CentOS / RHEL: Install ipset Administration Tool For IP Sets and IPTables

by on December 10, 2012 · 3 comments· LAST UPDATED December 10, 2012

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How do I install the ipset extension to Netfilter/iptables on Red Hat Enterprise Linux / CentOS Linux v6.x?

Tutorial details
DifficultyAdvanced (rss)
Root privilegesYes
RequirementsRHEL/CentOS 6.x
EPEL repo
Estimated completion timeN/A
IP sets are a framework inside the Linux 2.4.x and 2.6.x kernel, which can be administered by the ipset utility. Depending on the type, currently an IP set may store IP addresses, (TCP/UDP) port numbers or IP addresses with MAC addresses in a way, which ensures lightning speed when matching an entry against a set. If you want to

  1. Store multiple IP addresses or port numbers and match against the collection by iptables at one swoop;
  2. Dynamically update iptables rules against IP addresses or ports without performance penalty;
  3. Express complex IP address and ports based rulesets with one single iptables rule and benefit from the speed of IP sets then ipset may be the proper tool for you.

Installation

First turn on EPEL repo and type the following yum command:
# yum install ipset
Sample outputs:

 
Loaded plugins: auto-update-debuginfo, protectbase, rhnplugin
0 packages excluded due to repository protections
Setting up Install Process
Resolving Dependencies
--> Running transaction check
---> Package ipset.x86_64 0:6.11-1.el6 will be installed
--> Processing Dependency: libmnl.so.0(LIBMNL_1.0)(64bit) for package: ipset-6.11-1.el6.x86_64
--> Processing Dependency: libmnl.so.0()(64bit) for package: ipset-6.11-1.el6.x86_64
--> Running transaction check
---> Package libmnl.x86_64 0:1.0.3-4.el6 will be installed
--> Finished Dependency Resolution
 
Dependencies Resolved
 
===================================================================================
 Package       Arch          Version             Repository                   Size
===================================================================================
Installing:
 ipset         x86_64        6.11-1.el6          rhel-x86_64-server-6         61 k
Installing for dependencies:
 libmnl        x86_64        1.0.3-4.el6         epel                         22 k
 
Transaction Summary
===================================================================================
Install       2 Package(s)
 
Total download size: 82 k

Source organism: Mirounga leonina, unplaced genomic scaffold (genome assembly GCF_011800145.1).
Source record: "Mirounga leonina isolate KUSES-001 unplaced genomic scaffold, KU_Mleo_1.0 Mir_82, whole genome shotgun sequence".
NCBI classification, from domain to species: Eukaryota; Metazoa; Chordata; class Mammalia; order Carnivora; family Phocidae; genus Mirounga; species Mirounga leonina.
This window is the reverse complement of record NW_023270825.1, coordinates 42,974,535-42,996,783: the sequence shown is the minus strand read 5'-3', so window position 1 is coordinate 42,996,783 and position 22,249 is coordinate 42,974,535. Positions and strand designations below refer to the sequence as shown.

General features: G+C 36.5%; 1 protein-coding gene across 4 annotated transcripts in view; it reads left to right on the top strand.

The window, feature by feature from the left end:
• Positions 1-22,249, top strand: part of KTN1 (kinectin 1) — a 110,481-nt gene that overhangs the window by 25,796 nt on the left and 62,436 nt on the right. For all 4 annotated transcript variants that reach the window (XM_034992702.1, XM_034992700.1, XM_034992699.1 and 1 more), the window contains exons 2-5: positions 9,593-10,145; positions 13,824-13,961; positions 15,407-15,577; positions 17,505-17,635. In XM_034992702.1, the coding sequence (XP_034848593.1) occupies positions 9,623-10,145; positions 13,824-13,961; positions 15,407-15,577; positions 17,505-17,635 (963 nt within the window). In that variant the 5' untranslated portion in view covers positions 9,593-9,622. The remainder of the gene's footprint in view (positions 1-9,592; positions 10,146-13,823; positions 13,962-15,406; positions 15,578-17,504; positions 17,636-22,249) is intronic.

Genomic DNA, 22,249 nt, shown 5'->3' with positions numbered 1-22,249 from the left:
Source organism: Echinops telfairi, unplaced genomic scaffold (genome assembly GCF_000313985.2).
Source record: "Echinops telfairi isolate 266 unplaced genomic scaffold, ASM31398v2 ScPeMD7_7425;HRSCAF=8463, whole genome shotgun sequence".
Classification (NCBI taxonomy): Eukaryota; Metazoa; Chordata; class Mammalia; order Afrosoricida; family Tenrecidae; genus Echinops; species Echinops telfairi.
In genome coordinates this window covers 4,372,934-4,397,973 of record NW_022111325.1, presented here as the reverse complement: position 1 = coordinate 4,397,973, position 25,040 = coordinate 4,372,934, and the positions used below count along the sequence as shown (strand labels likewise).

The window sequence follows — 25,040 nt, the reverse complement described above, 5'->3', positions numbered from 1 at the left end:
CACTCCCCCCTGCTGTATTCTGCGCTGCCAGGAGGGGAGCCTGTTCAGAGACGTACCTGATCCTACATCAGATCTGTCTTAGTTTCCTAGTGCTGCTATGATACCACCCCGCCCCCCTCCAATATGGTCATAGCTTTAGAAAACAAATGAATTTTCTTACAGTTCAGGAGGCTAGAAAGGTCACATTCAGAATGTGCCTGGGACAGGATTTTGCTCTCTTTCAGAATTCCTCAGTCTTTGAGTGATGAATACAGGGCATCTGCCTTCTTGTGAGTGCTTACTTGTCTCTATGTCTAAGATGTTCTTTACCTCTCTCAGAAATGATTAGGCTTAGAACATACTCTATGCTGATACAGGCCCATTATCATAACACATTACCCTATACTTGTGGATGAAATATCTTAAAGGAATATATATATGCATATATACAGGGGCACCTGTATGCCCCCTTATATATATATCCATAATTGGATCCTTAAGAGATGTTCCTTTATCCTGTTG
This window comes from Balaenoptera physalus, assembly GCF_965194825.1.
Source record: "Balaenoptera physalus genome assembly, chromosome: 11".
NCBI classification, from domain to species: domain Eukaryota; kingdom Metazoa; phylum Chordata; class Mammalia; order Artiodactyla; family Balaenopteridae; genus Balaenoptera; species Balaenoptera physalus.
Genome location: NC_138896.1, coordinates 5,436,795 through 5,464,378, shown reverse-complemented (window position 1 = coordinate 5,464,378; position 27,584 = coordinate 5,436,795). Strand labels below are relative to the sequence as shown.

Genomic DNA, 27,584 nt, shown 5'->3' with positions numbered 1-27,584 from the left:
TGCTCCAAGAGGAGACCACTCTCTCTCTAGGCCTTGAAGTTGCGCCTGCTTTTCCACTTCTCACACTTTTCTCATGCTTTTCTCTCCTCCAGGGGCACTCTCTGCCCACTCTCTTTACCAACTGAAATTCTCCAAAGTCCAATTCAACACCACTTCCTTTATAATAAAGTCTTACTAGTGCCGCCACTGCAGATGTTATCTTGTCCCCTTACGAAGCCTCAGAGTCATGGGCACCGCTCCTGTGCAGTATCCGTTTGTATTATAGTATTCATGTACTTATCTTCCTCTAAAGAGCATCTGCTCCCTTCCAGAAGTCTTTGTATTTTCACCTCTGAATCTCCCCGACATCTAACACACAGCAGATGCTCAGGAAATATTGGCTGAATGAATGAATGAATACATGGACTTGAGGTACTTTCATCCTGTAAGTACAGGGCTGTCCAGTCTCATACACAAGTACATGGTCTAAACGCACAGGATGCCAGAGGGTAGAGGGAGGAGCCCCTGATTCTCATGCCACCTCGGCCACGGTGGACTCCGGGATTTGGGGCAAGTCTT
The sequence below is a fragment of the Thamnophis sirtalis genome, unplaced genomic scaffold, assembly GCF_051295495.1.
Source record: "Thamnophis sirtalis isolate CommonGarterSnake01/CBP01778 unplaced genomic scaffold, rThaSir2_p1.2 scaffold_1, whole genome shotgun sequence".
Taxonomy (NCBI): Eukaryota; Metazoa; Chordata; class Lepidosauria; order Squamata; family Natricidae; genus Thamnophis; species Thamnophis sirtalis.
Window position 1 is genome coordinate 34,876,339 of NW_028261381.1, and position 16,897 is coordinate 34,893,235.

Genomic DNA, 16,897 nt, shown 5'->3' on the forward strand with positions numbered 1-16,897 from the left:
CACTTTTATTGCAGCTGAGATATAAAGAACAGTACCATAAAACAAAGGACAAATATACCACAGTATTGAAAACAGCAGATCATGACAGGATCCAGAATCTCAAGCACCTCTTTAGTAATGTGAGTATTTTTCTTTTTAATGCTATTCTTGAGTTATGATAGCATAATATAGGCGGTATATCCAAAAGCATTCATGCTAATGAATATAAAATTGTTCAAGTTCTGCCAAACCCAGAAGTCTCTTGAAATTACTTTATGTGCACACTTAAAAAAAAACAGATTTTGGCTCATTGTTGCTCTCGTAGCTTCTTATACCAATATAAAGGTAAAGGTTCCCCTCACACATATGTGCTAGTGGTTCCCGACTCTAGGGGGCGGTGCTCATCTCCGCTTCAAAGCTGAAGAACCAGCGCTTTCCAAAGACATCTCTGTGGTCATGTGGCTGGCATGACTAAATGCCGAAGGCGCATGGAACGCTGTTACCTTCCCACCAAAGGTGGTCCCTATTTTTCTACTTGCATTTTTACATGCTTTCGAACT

Installed size: 46 k
Is this ok [y/N]: y
Downloading Packages:
(1/2): ipset-6.11-1.el6.x86_64.rpm                          |  61 kB     00:00
(2/2): libmnl-1.0.3-4.el6.x86_64.rpm                        |  22 kB     00:00
-----------------------------------------------------------------------------------
Total                                              172 kB/s |  82 kB     00:00
Running rpm_check_debug
Running Transaction Test
Transaction Test Succeeded
Running Transaction
  Installing : libmnl-1.0.3-4.el6.x86_64                                       1/2
  Installing : ipset-6.11-1.el6.x86_64                                         2/2
  Verifying  : libmnl-1.0.3-4.el6.x86_64                                       1/2
  Verifying  : ipset-6.11-1.el6.x86_64                                         2/2
 
Installed:
  ipset.x86_64 0:6.11-1.el6
 
Dependency Installed:
  libmnl.x86_64 0:1.0.3-4.el6
 
Complete!
 

Examples

Type the following commands:

 ## create ip set called badips (-N)    ##
## Uses a hash to  store IP  host  addresses or  network ## 
## addresses. Zero valued IP address cannot be stored    ##
## in a iphashtype of set. ##
ipset -N badips iphash
 
## add IP address ##
ipset -A badips 202.54.1.2
ipset -A badips 203.54.1.2
 
## drop all ip address stored in ipset called badips ##
iptables -A INPUT -m set --set badips src -j DROP
 

The recommended syntax is as follows:
# ipset create myblacklist hash:ip hashsize 4096
# iptables -A INPUT -m set --set myblacklist src -j DROP

Now, you can add IP address as follows:
# ipset add myblacklist 192.168.1.2
# ipset add myblacklist 202.54.1.1
# ipset add myblacklist 202.54.1.3

ipset has command has many more options. See man page for more details:
# man ipsets

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{ 3 comments… read them below or add one }

1 Jalal Hajigholamali December 11, 2012 at 1:39 pm

Hi,

Thanks a lot, very nice article..

Reply

2 Raul February 28, 2014 at 11:18 am

Hello, I need a step by step tutorial about blocking countries with ipset on CentOS 6.
Thank you.

Reply

3 Jacques March 26, 2014 at 8:24 am

Raul, if you get that info, please let me know too. I use shorewall and would live to do exactly that.

Reply

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